Research Rules to Live By

Research Rules to Live By


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  1. Don't reinvent the wheel: Use others' work to fuel your own research
  2. Let your feet (and fingers) do the walking: Physical browsing can be as good or better than electronic searching.
    • At the very least, you should know the call number ranges for your subject area and make time to frequently browse these areas. For example:
      • Film/Cinema = PN1995-1999
      • French History = DC
      • Astronomy = QB
    • To learn learn more about where various subjects are classed in the LC system, see the Library of Congress Classification Outline.
    • Spend some time browsing books in your subject's call number range in the Main Reference and Information Commons Reference Collections. (Note: There are also Reference collections in the Science/Engineering and Fine Arts Libraries if your subject falls in one of these areas.) These reference works can open up your research to a whole new range of sources.
    • Remember that the same call numbers may be located in different physical locations (Main Stacks, Main Reference, Media Collection, Special Collections, etc.). Try to be familiar with all of them.
    • Remember that your subject area may also be split between multiple call number ranges (including the Z's - Reference/Bibliography) or classification systems (LC, Dewey, SuDocs, etc.)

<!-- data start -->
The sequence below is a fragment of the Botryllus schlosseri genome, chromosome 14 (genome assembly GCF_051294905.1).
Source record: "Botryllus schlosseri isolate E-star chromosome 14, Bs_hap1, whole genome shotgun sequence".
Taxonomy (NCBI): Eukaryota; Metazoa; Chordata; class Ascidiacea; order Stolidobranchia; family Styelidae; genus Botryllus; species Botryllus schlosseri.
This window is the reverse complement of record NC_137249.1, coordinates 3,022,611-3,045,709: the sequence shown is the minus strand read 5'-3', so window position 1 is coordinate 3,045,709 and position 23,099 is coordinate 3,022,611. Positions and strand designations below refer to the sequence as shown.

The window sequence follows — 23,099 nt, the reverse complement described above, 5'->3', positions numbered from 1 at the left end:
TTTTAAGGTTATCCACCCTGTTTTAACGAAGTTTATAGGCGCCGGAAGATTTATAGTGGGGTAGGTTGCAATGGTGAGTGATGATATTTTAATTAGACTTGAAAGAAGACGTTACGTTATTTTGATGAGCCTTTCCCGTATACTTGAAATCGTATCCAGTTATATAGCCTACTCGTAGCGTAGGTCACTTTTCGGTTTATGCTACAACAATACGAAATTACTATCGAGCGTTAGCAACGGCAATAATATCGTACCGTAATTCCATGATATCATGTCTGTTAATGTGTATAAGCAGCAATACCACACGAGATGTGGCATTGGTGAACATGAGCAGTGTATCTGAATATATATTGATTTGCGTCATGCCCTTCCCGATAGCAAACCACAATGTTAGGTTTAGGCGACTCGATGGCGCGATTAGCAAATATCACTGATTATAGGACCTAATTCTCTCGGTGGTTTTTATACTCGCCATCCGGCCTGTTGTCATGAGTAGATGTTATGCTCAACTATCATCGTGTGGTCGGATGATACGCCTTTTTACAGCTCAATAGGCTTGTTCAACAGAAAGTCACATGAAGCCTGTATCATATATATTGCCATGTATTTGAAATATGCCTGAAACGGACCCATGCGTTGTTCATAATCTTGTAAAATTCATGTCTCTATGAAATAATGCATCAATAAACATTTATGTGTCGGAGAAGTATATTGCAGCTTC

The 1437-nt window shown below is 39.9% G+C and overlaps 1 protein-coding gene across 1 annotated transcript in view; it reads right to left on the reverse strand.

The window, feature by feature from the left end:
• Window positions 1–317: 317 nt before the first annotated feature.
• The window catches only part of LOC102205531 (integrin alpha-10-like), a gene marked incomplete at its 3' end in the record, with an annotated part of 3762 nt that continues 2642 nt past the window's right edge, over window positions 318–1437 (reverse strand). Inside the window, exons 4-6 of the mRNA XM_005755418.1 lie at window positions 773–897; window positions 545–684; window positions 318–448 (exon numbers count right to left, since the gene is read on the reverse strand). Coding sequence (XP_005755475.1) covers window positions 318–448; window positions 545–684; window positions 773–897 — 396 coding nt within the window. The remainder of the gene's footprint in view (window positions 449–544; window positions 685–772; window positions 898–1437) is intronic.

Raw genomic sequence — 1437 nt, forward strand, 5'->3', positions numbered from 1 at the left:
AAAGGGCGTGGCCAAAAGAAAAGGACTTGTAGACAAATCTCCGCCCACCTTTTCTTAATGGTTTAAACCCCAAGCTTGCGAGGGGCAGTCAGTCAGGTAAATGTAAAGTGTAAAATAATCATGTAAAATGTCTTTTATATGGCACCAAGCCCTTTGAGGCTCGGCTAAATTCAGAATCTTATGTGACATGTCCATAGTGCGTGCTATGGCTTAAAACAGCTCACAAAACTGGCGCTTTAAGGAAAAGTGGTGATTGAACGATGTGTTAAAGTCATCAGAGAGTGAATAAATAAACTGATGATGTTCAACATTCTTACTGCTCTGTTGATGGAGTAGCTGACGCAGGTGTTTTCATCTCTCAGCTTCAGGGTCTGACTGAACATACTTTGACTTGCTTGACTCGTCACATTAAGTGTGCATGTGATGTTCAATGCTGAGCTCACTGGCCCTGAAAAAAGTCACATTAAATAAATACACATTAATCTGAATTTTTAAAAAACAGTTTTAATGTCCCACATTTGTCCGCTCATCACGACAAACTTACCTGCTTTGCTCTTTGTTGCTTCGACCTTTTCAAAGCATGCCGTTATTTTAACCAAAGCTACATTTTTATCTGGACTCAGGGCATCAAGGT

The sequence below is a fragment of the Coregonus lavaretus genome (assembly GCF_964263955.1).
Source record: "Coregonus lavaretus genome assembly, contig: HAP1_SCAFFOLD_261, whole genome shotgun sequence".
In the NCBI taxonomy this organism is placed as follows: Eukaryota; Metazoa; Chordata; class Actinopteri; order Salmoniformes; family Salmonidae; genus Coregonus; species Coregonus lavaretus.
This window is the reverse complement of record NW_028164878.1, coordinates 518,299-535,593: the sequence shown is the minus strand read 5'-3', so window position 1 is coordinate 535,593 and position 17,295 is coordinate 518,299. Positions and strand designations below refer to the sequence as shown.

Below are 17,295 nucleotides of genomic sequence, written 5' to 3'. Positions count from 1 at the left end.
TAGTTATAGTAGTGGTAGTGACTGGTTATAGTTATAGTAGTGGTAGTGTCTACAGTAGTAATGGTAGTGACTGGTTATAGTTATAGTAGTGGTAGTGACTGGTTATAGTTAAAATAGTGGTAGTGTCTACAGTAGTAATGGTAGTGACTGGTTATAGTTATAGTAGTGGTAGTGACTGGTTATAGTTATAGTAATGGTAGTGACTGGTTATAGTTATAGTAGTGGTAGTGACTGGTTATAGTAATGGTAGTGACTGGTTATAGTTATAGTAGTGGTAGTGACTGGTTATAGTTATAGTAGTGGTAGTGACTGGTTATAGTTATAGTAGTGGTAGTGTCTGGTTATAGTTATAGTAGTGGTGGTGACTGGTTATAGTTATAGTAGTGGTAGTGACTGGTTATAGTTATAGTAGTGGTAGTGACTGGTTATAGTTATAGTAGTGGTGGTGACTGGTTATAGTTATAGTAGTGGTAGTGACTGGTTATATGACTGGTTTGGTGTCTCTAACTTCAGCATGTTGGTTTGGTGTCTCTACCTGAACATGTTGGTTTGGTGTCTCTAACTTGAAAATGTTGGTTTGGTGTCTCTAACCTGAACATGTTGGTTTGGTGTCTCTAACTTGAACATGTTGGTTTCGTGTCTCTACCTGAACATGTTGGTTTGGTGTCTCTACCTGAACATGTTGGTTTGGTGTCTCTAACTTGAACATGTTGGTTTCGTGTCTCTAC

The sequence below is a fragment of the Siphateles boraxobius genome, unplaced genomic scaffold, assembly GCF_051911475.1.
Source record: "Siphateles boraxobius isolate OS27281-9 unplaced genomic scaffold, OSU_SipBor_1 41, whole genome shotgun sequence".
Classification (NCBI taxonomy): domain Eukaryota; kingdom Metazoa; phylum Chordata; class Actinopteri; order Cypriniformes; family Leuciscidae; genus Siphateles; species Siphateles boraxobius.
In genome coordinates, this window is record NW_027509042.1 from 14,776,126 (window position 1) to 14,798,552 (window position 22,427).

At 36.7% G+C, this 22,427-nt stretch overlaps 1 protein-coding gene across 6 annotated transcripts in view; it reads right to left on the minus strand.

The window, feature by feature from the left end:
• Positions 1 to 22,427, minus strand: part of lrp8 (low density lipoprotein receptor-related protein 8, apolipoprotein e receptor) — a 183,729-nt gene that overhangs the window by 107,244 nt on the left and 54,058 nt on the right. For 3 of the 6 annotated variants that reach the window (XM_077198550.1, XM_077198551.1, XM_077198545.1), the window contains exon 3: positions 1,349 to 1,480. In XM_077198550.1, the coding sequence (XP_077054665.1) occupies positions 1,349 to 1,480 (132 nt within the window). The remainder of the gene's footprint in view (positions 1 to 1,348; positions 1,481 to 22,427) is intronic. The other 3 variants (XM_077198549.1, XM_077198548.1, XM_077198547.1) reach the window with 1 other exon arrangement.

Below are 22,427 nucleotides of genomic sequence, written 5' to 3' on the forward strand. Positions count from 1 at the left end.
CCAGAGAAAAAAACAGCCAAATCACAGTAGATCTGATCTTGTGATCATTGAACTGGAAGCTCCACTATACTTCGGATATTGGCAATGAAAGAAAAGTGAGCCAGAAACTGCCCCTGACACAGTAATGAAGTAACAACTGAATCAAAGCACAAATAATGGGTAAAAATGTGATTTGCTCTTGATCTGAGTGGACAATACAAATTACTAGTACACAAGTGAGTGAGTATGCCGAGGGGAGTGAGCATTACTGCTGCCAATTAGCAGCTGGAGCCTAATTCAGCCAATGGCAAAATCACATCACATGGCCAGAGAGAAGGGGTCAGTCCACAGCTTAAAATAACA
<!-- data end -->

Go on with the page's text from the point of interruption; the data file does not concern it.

3. Schedule for serendipity: browsing the library stacks is one of the best ways to discover new resources
  4. Get to know bibliographic records. They are your friends
  5. Don't do it alone: Use library services (ILL, Librarians, Reference desks, Chat, etc.)
  6. Google is good (but only to a point)
  7. Start broadly then limit thoughtfully
  8. Use Union lists: learn what is "out there"
  9. Don't avoid library catalogs
  10. Don't forget about print resources
  11. Learning about the history of research in the subject and the relevant scholars is as important as (and is part of) researching the subject
  12. If you find what looks to be a promising source, don't give up on it
  13. Keep a good record of everything you look at (or at least everything you take notes from)
  14. Join academic listservs They are an invaluable resource (for now and later)

 

Last modified: July 15, 2014